REAL-LIFE FACTS ABOUT FROSTBITE
Frostbite has been described in military history for millennia. The Greeks encountered and discussed the problem of frostbite as early as 4000 BCE. Researchers have found evidence of frostbite in humans dating back 5,000 years, in an Andean mummy. Napoleon’s Army was the first documented instance of mass cold injury in the early 1800s. According to Zafren, nearly 1 million combatants fell victim to frostbite in the First and Second World Wars, and the Korean War.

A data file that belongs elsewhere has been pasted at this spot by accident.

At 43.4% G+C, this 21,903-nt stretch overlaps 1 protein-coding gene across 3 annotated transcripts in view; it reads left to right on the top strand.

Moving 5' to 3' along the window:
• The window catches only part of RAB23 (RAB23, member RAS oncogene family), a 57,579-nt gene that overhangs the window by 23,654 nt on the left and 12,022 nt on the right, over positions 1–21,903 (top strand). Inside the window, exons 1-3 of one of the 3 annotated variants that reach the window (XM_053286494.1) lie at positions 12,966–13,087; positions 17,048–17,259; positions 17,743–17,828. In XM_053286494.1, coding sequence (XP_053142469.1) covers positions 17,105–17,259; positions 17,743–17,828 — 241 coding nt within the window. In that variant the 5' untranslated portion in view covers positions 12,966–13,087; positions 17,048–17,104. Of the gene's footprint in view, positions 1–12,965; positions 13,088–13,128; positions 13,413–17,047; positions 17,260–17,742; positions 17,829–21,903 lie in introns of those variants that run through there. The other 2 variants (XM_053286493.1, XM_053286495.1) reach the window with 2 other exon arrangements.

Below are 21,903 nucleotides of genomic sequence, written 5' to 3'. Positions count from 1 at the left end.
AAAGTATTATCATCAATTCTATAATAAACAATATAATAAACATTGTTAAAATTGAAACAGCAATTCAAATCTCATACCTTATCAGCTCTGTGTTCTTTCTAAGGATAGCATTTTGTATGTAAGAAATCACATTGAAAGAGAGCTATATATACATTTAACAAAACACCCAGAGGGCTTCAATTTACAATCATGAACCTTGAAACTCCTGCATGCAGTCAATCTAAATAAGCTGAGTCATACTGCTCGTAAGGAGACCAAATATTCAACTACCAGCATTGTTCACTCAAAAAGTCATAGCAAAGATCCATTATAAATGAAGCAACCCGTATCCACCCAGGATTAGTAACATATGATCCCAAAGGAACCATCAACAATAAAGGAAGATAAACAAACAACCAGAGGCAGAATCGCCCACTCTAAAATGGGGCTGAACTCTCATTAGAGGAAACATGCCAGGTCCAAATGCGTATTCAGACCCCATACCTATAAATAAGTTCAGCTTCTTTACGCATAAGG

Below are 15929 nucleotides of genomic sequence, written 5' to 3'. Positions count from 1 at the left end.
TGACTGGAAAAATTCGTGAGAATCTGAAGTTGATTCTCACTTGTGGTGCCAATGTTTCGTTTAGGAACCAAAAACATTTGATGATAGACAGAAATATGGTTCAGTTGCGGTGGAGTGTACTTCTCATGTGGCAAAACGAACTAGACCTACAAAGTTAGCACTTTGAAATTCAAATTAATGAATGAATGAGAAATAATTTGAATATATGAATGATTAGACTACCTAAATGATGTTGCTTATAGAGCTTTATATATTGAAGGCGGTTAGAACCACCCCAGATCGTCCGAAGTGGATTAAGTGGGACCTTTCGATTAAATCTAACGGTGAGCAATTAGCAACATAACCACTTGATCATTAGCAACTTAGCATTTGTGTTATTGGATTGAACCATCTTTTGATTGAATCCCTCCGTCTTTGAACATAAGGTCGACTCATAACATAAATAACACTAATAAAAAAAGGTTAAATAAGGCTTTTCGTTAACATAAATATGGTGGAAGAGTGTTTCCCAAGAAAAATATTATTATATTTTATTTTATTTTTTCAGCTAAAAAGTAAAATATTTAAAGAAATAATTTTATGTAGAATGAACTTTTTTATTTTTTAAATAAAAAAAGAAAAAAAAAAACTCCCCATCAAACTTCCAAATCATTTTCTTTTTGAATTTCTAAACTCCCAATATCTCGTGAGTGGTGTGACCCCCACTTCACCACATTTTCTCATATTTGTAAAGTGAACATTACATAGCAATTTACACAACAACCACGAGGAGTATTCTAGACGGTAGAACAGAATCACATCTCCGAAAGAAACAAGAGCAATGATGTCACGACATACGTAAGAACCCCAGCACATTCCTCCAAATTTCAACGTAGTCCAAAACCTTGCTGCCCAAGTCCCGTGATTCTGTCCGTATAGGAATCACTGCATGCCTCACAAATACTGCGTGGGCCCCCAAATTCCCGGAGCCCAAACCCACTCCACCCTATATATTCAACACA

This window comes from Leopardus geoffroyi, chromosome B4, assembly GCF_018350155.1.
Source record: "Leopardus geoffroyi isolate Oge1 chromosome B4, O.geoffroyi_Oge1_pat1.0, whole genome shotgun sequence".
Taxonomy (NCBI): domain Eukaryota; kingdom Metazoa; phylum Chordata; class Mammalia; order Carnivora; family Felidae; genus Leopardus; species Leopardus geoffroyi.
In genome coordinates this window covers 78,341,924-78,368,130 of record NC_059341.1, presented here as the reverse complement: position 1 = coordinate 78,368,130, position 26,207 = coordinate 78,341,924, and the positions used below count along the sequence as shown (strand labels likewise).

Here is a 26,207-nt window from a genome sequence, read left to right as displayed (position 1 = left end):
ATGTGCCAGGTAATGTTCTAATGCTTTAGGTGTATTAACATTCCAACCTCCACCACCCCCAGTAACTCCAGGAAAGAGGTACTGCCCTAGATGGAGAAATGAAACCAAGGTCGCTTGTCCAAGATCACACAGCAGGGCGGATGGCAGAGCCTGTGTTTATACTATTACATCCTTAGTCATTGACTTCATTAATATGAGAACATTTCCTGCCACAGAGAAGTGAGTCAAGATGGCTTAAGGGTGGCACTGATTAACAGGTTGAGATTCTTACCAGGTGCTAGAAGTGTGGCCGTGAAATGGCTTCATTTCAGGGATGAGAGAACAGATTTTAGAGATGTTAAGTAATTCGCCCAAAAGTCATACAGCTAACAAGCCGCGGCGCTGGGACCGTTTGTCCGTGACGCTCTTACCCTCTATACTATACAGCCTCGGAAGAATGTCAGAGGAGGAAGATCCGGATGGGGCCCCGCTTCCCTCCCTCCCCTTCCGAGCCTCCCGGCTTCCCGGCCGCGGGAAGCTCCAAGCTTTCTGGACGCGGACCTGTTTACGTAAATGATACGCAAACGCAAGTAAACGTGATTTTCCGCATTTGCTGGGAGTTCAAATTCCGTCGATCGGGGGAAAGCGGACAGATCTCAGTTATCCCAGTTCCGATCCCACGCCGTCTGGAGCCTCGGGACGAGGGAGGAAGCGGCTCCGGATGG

Society and culture
Notable cases of frostbite include Captain Lawrence Oates, an English army captain and Antarctic explorer, who died of complications of frostbite in 1912. In 1982, noted American rock climber, Hugh Herr lost both legs below the knee to frostbite after being stranded on Mount Washington in a blizzard. In addition, many Mount Everest explorers have lost digits and limbs to frostbite. Beck Weathers, a survivor of the 1996 Everest disaster, lost his nose and hands to frostbite. In 1999, Scottish mountaineer, Jamie Andrew had all four limbs amputated due to sepsis from frostbite sustained climbing the Mont Blanc massif.